Lineage improves manufacturing of allogenic cell therapy product

By The Science Advisory Board staff writers

Lineage Cell Therapeutics has provided an update for its OPC1 cell therapy program, an oligodendrocyte progenitor cell (OPC) transplant for the treatment of acute spinal cord injuries.

The company reported an improved differentiation process which results in improvements in production and quality of the drug product. OPC1 has been evaluated in the SciStar open-label, 25-patient, single-arm phase I/II clinical trial.

OPCs are naturally occurring precursors to the cells that provide electrical insulation for nerve axons in the form of a myelin sheath. The OPC1 program has been partially funded by a $14.3 million grant from the California Institute for Regenerative Medicine. The drug candidate has received regenerative medicine advanced therapy designation and orphan drug designation from the U.S. Food and Drug Administration.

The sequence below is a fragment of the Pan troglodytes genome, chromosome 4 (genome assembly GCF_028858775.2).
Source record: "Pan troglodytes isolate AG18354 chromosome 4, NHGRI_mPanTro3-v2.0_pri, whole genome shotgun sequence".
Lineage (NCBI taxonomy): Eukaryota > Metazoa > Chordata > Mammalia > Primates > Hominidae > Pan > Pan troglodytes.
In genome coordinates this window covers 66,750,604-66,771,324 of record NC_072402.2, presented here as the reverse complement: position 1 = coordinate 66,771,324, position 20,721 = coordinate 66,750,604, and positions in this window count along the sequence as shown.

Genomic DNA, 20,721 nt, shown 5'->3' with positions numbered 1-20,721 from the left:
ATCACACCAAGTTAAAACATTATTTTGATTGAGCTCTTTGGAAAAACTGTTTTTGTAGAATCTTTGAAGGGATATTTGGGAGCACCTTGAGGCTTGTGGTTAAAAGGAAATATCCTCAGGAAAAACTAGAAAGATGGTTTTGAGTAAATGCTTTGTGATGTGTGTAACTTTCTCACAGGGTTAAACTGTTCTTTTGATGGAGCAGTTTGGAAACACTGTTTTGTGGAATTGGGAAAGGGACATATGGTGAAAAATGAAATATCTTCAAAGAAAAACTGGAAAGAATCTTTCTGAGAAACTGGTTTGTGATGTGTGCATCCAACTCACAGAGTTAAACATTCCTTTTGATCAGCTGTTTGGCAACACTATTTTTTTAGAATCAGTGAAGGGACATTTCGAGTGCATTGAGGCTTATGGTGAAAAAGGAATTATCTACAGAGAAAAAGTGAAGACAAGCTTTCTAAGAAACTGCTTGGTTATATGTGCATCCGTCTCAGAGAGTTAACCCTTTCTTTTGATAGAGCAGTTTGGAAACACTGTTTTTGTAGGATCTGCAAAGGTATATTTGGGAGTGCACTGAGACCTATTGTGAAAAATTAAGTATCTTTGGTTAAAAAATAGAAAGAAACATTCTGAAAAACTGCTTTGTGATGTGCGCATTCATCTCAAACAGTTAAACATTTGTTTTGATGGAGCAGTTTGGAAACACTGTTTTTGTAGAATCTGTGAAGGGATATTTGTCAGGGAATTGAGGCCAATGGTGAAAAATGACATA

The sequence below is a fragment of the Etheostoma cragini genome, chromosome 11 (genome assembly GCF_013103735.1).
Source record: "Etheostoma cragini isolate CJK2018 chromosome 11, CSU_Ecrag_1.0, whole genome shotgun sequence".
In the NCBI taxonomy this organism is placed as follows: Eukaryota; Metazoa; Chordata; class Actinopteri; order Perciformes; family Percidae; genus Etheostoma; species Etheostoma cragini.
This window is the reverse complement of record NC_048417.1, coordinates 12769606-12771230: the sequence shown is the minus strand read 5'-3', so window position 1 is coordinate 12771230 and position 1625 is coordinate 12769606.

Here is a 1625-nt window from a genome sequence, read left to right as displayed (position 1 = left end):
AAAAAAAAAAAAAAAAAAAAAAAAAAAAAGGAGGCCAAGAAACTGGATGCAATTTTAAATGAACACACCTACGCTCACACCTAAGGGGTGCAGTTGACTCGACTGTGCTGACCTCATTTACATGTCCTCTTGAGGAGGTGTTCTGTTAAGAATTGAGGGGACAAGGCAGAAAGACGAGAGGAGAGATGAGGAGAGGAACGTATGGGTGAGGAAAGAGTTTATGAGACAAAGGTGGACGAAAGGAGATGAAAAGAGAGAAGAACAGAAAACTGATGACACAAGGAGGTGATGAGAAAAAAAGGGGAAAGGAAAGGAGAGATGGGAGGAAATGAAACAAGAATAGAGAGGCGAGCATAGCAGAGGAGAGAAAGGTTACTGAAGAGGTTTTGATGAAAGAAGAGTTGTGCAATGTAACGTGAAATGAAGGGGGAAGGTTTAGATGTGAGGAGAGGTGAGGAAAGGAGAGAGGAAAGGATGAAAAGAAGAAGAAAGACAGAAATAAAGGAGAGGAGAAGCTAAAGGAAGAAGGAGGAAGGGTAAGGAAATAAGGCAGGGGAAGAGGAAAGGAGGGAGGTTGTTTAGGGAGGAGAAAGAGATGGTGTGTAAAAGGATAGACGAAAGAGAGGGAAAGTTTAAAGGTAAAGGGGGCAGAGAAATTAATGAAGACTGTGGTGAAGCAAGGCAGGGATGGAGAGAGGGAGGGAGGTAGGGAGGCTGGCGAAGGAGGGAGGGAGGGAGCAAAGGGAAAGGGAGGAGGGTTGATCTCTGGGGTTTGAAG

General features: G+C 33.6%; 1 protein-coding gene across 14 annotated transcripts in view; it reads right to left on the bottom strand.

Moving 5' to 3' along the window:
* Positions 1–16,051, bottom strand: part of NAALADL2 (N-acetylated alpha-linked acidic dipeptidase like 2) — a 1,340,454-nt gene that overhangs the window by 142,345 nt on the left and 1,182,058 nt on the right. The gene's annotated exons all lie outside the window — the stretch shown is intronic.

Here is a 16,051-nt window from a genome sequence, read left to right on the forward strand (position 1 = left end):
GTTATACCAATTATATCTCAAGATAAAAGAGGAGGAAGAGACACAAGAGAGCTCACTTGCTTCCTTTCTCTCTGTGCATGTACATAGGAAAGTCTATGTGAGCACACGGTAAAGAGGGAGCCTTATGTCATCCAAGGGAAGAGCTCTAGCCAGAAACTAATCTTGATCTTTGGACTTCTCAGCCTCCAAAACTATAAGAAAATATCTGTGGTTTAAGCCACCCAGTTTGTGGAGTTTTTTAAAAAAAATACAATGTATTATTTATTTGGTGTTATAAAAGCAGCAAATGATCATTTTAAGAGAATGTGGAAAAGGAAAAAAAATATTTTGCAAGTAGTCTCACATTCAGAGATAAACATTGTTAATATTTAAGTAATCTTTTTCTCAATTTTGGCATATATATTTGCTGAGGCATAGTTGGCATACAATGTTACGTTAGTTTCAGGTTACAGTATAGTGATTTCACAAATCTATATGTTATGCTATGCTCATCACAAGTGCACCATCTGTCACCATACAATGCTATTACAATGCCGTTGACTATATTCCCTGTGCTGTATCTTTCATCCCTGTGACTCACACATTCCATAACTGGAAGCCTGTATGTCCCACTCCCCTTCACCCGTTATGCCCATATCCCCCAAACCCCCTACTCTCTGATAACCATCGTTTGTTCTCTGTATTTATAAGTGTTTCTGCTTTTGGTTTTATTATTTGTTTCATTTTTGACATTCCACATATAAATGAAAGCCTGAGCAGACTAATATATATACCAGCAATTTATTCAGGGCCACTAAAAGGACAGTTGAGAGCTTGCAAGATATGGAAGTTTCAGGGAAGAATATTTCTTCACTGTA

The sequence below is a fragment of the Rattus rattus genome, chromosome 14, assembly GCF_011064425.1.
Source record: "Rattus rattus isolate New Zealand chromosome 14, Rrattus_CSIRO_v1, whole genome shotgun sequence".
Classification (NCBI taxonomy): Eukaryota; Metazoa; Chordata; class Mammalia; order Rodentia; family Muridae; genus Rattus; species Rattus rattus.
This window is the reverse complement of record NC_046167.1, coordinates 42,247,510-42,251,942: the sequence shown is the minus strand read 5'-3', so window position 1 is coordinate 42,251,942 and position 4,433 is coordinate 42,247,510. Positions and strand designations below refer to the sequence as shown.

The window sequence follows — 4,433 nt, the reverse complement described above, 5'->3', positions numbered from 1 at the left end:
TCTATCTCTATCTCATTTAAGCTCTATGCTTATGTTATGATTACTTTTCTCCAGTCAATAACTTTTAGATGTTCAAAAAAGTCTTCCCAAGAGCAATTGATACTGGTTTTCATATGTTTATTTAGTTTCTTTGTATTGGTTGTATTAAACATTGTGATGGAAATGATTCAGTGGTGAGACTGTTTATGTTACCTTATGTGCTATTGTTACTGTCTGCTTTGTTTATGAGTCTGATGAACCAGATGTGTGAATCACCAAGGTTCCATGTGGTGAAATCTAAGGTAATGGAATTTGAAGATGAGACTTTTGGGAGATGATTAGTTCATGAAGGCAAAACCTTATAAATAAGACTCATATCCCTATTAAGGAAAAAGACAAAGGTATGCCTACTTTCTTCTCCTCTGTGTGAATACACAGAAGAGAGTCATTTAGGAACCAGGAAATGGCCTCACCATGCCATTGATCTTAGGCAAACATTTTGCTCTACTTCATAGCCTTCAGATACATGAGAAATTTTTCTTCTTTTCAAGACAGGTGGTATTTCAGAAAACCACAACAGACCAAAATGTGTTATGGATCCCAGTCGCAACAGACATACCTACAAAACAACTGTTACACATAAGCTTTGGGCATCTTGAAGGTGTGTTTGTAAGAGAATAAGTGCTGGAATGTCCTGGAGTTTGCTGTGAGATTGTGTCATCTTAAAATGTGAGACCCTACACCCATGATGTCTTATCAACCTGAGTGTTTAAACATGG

The new manufacturing improvements include:

  • Ready-to-inject formulation for better clinical trial enrollment
  • Elimination of dose preparation reducing prep time from 24 hours to 30 minutes
  • Tenfold to twentyfold increase in production scale and 50%-75% reduction in product impurities
  • Development of 12 new analytical and functional methods for in-process quality control
  • Elimination of animal-based production reagents

The company plans to file patent applications on the process and product. The same processes will be used in its future immune-oncology platform, according to the company.


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